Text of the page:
In the age of streaming music, it might be an odd question to ask how a record play works. But the magic of the record player is continuing to sway people to an older and, arguably, more cumbersome format. What is it about a record spinning on a turntable that keeps our eyes amused and our ears and hearts warmed? We take a look at how a record player works, and how your favorite artists can seemingly be conjured from a mere piece of plastic.
Let’s start by going back — way back. It’s the middle of the 19th century and a French inventor, Édouard-Léon Scott de Martinville, has discovered that he can create a physical transcription of sound by running a bristle gently across the surface of a smoke-blackened piece of paper or glass. The bristle was connected to a flexible diaphragm that would vibrate when hit by sound, which in turn caused the bristle itself to vibrate, making marks on the piece of paper or glass. As fascinating as this development was, there was no way to reproduce, or playback, the audio after recording; it was purely for visual analysis.
It wasn’t until the 1870s that a gentleman named Thomas Edison realized that if he could record the movements correctly he could then reproduce them. Edison’s invention, the phonograph, worked by rotating a wax cylinder (see photo, above) at speeds of up to 160 revolutions per minute (rpm) while dragging a needle across it. If the needle was sharp enough and enough pressure was applied, the needle could cut into the wax. If, at the same time, the needle was vibrated by a person speaking into a mouthpiece that was connected to it, the sound waves could be recorded as cut grooves.
To play the recording, one would substitute the more substantial cutting needle for a lighter playback needle with less pressure. Now, the needle would ride through the grooves, vibrating the diaphragm; this would cause a sound to be produced as it moved air, and the use of an attached horn would amplify the sounds. This process was the key to any record at the time.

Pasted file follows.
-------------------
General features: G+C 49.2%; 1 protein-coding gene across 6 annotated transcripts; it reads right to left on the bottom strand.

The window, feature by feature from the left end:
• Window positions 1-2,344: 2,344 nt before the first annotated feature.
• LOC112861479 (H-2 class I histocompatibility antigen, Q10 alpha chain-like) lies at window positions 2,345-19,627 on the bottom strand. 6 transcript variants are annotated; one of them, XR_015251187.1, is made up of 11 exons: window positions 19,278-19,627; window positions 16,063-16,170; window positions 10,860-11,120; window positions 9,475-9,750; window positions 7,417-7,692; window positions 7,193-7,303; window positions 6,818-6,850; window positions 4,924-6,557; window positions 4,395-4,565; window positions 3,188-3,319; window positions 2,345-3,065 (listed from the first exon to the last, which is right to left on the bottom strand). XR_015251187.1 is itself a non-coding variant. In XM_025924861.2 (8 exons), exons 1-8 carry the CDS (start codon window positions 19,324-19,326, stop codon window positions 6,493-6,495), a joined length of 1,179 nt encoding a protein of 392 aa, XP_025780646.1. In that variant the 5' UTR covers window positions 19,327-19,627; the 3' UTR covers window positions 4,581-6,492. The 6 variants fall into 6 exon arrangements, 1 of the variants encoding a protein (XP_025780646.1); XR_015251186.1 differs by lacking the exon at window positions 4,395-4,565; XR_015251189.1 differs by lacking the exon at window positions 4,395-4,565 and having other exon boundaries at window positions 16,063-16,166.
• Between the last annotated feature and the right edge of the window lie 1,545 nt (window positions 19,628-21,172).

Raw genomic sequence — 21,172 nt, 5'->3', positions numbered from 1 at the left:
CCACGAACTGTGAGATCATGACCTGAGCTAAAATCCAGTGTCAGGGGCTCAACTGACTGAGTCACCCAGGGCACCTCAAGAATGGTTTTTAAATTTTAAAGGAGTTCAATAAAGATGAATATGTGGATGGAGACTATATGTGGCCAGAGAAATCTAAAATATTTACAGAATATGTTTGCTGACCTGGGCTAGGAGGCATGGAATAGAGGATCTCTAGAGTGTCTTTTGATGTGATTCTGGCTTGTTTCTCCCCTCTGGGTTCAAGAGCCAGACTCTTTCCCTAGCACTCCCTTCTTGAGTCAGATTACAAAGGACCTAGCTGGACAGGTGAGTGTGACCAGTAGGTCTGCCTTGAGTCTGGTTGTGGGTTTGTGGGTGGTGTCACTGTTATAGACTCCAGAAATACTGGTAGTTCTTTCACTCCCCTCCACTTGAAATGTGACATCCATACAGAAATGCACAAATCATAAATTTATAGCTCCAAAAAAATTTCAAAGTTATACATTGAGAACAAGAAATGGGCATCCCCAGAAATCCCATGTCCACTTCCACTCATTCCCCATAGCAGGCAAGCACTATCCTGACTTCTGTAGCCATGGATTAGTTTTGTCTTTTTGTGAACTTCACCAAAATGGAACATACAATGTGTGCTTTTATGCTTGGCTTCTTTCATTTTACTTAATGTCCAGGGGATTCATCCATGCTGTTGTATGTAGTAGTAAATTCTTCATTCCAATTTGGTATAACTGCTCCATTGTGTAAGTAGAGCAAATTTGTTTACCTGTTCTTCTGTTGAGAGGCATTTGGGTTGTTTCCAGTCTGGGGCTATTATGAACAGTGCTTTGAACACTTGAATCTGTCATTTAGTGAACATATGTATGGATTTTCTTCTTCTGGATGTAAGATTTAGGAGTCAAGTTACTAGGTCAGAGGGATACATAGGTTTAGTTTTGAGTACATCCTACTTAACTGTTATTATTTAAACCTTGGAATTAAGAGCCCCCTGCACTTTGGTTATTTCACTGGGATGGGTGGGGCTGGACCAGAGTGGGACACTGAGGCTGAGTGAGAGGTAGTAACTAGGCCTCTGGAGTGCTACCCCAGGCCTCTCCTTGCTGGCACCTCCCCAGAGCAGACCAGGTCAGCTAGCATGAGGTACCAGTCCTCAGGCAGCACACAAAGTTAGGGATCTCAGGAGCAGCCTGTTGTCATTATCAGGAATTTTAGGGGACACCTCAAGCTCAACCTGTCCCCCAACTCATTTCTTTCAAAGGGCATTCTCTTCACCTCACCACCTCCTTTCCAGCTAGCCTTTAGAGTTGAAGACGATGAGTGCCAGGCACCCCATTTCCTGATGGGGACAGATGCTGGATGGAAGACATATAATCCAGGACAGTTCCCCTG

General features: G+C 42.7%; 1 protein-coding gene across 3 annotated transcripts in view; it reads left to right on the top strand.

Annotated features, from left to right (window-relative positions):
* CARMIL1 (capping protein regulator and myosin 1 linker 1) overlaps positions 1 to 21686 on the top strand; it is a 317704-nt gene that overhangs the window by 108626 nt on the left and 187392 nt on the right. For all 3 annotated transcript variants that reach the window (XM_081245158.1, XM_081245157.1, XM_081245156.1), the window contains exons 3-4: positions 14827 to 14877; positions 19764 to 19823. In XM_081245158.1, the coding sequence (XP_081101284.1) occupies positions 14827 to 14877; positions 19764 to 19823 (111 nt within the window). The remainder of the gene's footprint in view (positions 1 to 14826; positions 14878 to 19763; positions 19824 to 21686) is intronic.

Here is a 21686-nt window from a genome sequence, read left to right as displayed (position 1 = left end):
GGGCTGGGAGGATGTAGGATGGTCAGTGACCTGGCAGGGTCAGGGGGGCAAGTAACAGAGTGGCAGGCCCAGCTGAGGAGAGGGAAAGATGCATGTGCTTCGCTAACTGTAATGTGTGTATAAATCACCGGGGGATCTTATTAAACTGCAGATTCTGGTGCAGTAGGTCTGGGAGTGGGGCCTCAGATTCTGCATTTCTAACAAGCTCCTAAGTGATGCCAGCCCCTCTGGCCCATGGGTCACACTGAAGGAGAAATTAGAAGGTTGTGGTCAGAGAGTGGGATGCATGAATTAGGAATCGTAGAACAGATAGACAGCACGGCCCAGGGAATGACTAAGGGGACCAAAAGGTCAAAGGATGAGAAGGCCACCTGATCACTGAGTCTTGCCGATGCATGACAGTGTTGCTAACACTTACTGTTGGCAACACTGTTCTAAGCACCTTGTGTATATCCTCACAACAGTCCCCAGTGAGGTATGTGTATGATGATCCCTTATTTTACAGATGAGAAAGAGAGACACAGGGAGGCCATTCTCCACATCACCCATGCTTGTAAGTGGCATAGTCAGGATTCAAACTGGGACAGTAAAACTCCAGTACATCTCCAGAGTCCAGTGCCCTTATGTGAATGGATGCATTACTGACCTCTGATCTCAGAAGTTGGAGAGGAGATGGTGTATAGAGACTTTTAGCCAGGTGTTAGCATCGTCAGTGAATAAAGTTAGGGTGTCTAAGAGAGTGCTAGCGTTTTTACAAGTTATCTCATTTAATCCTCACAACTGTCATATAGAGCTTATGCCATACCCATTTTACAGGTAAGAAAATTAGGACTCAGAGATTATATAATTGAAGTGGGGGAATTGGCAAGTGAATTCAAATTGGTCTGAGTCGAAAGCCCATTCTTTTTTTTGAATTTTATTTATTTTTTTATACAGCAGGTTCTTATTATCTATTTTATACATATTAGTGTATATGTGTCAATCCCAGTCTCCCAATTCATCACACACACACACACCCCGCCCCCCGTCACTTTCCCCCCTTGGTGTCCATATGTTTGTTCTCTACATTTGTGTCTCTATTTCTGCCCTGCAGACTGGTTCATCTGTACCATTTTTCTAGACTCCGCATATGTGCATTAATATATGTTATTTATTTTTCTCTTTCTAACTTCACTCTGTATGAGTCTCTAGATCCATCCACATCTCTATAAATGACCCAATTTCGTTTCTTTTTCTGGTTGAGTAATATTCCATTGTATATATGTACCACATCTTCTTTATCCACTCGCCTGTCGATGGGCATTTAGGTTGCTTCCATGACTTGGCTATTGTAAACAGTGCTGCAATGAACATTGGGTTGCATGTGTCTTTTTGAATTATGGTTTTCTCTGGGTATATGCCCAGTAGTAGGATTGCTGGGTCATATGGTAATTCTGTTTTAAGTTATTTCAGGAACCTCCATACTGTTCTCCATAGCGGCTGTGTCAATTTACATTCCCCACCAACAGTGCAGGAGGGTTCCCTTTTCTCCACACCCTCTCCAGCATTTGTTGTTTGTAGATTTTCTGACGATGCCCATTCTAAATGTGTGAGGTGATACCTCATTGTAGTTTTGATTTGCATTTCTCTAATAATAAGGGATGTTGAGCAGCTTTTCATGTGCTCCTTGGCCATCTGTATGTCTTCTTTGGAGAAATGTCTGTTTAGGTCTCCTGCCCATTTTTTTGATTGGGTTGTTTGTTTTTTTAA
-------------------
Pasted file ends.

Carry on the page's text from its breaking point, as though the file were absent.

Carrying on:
But how does your modern turntable work? Your record player likely doesn’t have a horn or spinning cylinder, so how does it reproduce sound? As time moved on from Edison’s design, German inventor Emile Berliner patented his version of the phonograph that instead used flat discs. As this style of record was simpler to produce and store, it became the dominant format. During the first half of the 20th century, most records where made from shellac — a resin derived from the secretion of the lac bug (we know, it’s odd). As time went on, other advancements were made, allowing you to have the thinner high-fidelity vinyl plastic records you have now.
When it comes to reproducing sound, your modern record player does it similarly to the original invention thought up by Edison, but it instead uses electricity and a magnetic cartridge. When you turn your record player on and lower the needle (properly known as a stylus) onto the record surface, it begins to ride in the grooves. Instead of vibrating a diaphragm, however, the stylus vibrates and moves a small magnet in what is known as the cartridge (the part holding the stylus itself). The movement of the magnet creates an electrical signal that is amplified, usually through a powered A/V receiver, and sent to your speakers.